Jason Schwartzman has again nailed the slacker anti-hero in writer/director Bob Byington‘s 7 Chinese Brothers. The film revolves around 30-ish Larry (Schwartzman) who has two loves in his life: his constantly snorting french bulldog named Arrow and alcohol. As we wind our way through the narrative it becomes increasingly clear that the more time you spend with Larry the more you simultaneously enjoy his company and hate him at the same time. Larry is testing at the best of times, with a constant patter of snark and commentary about the world around him even when people aren’t listening.
If only he could get his life together, well, then we wouldn’t have much of a movie in this case. The film begins with Larry being fired from his gig at Buca di Beppo, an Italian-style family restaurant, for stealing liquor, among other things. So as a send off, he decides to steal a bottle of tequila while his employer watches and then keys the car of the aggressive alpha-male coworker. Larry doesn’t make the best decisions for someone trying to skate through life but he still manages to make by. He makes frequent trips to see his grandma in a nursing home (Olympia Dukakis), though she notices it happens more around the time that he needs money. There he also meets with his nurse friend Norwood (TV on the Radio frontman Tunde Adebimpe), who helps watch out for his grandma while providing Larry with pills.
When they go out they try to pull off the fact that Norwood is a doctor instead of simply an aide to pick up women, but Larry doesn’t much care for the chase. When he takes his beat-up junker of a car in to get serviced at the local Quick Lube he meets Lupe (Eleanore Pienta), an attractive manager. That very same day he manages to apply, interview, and get hired for a position that he starts to take an interest in. At first it’s obvious it is just for his interest in Lupe, but one gets the sense over time that he actually enjoys it.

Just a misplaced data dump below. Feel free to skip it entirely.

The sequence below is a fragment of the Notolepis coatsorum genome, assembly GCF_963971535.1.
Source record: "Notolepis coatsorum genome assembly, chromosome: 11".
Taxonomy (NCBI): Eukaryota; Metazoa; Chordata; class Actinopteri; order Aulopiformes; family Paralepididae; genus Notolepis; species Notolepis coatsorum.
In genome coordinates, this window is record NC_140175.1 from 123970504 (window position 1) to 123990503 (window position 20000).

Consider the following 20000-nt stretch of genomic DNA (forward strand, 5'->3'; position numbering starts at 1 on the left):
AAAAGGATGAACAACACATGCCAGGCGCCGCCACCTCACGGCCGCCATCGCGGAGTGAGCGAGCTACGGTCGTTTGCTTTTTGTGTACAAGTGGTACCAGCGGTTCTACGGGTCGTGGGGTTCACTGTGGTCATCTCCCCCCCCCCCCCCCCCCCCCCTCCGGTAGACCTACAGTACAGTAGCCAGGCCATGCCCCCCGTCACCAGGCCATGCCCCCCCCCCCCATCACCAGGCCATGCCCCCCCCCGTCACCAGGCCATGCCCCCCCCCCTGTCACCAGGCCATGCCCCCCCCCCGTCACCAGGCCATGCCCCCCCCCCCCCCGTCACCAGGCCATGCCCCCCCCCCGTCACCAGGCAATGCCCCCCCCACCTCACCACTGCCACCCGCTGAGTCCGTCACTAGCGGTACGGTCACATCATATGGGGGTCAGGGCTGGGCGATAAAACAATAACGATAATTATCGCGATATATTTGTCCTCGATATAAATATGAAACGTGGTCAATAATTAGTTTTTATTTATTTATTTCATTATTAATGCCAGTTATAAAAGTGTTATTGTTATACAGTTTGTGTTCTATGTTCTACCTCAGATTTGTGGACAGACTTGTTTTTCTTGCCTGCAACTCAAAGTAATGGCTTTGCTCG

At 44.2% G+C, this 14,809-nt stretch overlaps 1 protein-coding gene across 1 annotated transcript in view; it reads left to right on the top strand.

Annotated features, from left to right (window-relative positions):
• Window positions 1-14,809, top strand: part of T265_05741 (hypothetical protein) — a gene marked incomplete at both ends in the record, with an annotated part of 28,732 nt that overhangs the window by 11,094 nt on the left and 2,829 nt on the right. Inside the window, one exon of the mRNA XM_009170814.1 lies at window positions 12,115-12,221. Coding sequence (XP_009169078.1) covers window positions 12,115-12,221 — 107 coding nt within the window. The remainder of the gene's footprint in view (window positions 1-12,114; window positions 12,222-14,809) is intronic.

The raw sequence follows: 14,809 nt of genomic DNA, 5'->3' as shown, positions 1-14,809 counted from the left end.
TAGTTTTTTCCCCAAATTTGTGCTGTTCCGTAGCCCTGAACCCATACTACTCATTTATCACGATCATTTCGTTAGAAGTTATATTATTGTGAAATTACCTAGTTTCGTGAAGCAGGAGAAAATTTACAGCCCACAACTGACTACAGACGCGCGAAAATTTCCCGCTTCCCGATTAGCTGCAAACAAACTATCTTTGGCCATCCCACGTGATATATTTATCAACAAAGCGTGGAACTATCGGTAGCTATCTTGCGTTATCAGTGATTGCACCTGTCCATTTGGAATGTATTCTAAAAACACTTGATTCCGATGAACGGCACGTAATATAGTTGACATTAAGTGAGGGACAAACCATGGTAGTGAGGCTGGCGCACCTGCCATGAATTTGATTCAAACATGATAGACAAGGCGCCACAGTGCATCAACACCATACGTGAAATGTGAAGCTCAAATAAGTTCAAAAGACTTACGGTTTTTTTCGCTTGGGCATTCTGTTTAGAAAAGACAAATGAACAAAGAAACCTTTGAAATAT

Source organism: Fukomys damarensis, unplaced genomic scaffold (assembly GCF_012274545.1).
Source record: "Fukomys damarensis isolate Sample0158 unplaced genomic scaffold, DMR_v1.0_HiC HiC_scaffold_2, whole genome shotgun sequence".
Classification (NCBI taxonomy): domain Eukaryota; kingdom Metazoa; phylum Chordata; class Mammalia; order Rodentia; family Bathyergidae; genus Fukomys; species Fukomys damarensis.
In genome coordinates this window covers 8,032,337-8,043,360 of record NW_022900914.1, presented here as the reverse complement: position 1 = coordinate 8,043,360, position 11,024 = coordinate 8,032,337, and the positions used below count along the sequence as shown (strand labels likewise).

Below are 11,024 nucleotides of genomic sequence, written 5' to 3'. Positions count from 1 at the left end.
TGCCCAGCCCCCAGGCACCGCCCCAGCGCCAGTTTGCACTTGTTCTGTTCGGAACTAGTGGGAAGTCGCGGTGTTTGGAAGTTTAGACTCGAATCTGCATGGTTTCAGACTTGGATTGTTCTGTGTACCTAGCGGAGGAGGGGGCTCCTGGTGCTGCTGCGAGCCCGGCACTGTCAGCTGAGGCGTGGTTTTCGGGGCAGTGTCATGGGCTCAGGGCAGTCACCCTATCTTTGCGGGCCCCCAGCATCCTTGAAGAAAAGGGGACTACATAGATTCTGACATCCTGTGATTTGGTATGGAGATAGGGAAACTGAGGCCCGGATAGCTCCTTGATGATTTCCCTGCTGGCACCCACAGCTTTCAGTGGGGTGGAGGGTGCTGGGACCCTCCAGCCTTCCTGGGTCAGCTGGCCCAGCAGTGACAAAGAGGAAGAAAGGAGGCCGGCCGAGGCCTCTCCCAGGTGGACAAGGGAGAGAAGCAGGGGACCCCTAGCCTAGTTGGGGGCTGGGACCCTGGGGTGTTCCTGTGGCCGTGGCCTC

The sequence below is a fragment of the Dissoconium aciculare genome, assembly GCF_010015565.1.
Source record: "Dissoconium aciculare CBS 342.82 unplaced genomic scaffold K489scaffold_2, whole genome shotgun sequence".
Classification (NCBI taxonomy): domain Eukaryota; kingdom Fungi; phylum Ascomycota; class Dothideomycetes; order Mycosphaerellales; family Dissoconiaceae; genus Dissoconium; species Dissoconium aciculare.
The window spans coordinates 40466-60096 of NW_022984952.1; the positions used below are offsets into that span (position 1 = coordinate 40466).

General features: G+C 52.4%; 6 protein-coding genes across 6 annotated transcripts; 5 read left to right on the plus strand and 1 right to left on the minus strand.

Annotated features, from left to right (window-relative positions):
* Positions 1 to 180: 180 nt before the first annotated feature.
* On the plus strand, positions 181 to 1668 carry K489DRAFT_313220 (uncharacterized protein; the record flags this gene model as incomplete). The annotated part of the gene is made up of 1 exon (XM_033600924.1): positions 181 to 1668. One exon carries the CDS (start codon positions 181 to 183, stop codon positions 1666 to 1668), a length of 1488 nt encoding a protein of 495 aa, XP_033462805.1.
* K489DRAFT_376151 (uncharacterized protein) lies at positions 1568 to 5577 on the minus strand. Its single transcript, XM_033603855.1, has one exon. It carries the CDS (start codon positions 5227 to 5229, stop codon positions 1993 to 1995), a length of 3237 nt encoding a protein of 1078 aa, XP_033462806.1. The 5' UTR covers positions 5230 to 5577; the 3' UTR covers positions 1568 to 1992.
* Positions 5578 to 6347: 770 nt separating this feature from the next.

There is an odd barrage of alpha-male coworkers in Larry’s life that I’m sure would reveal interesting history from Byington’s life. And it has to be mentioned that the love between Larry and Arrow is more than just on the screen. That is actually Schwartzman’s dog, who made his debut on the film. But it’s the quirky nature of Byington’s sharp comedy that elevates the film. Sure, it can be off-putting and dry but it rarely goes over-the-top. A favorite moment is when Larry gets in an argument with a recently-graduated vet after throwing an empty soda cup into the road that hits the passing vehicle. What might have turned into fisticuffs in most films instead turns into a weird exchange that ends with Larry in the car riding amongst the graduate’s friends.
Schwartzman is able to keep one enamored with his character just enough to let most of his shenanigans slide by. You root for him, and not just because he is the protagonist but simply because he doesn’t seem to do much that is outwardly bad. He is the quintessential slacker that never really succeeds because it seems he doesn’t care to. If he’s got the two most important things in life then all is right with the world.
That, of course, doesn’t make for the most satisfying film, but 7 Chinese Brothers has an abundance of half-hearted slacker charm that it is hard to fault. Carefully constructed to give Larry plenty of off-flavors, Byington’s latest should be a film that pleases a specific audience and finds a welcome home. After all, it’s hard to stare into the face of a dog like Arrow and not find something to love.
7 Chinese Brothers premiered at SXSW Film Festival and opens on August 28th.